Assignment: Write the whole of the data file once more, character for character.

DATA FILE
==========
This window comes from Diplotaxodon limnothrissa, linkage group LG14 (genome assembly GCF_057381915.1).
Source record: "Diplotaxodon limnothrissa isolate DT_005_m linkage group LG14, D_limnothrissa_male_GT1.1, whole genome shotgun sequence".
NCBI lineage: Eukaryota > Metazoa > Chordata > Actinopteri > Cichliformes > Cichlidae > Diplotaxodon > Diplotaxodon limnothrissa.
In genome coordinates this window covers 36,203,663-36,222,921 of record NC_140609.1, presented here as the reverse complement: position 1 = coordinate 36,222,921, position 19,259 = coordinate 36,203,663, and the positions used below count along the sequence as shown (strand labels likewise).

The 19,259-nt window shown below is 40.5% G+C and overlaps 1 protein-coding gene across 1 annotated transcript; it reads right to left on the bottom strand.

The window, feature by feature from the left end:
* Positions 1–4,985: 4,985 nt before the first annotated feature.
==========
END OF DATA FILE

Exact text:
This window comes from Diplotaxodon limnothrissa, linkage group LG14 (genome assembly GCF_057381915.1).
Source record: "Diplotaxodon limnothrissa isolate DT_005_m linkage group LG14, D_limnothrissa_male_GT1.1, whole genome shotgun sequence".
NCBI lineage: Eukaryota > Metazoa > Chordata > Actinopteri > Cichliformes > Cichlidae > Diplotaxodon > Diplotaxodon limnothrissa.
In genome coordinates this window covers 36,203,663-36,222,921 of record NC_140609.1, presented here as the reverse complement: position 1 = coordinate 36,222,921, position 19,259 = coordinate 36,203,663, and the positions used below count along the sequence as shown (strand labels likewise).

The 19,259-nt window shown below is 40.5% G+C and overlaps 1 protein-coding gene across 1 annotated transcript; it reads right to left on the bottom strand.

The window, feature by feature from the left end:
* Positions 1–4,985: 4,985 nt before the first annotated feature.